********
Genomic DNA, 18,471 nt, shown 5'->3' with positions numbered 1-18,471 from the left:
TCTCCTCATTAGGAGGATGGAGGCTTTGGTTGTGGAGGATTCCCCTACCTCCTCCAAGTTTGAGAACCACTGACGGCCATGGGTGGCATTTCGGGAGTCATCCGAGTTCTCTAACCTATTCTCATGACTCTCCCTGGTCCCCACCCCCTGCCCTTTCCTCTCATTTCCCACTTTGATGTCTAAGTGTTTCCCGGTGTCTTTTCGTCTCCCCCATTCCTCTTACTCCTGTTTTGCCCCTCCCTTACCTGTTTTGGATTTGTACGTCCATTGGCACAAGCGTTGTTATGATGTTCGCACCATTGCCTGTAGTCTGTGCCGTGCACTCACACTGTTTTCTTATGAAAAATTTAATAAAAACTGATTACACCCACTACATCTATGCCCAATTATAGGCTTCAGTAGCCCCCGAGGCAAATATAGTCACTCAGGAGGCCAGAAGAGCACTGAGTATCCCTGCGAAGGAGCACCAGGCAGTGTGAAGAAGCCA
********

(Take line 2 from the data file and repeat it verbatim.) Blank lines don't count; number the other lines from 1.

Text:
TCTCCTCATTAGGAGGATGGAGGCTTTGGTTGTGGAGGATTCCCCTACCTCCTCCAAGTTTGAGAACCACTGACGGCCATGGGTGGCATTTCGGGAGTCATCCGAGTTCTCTAACCTATTCTCATGACTCTCCCTGGTCCCCACCCCCTGCCCTTTCCTCTCATTTCCCACTTTGATGTCTAAGTGTTTCCCGGTGTCTTTTCGTCTCCCCCATTCCTCTTACTCCTGTTTTGCCCCTCCCTTACCTGTTTTGGATTTGTACGTCCATTGGCACAAGCGTTGTTATGATGTTCGCACCATTGCCTGTAGTCTGTGCCGTGCACTCACACTGTTTTCTTATGAAAAATTTAATAAAAACTGATTACACCCACTACATCTATGCCCAATTATAGGCTTCAGTAGCCCCCGAGGCAAATATAGTCACTCAGGAGGCCAGAAGAGCACTGAGTATCCCTGCGAAGGAGCACCAGGCAGTGTGAAGAAGCCA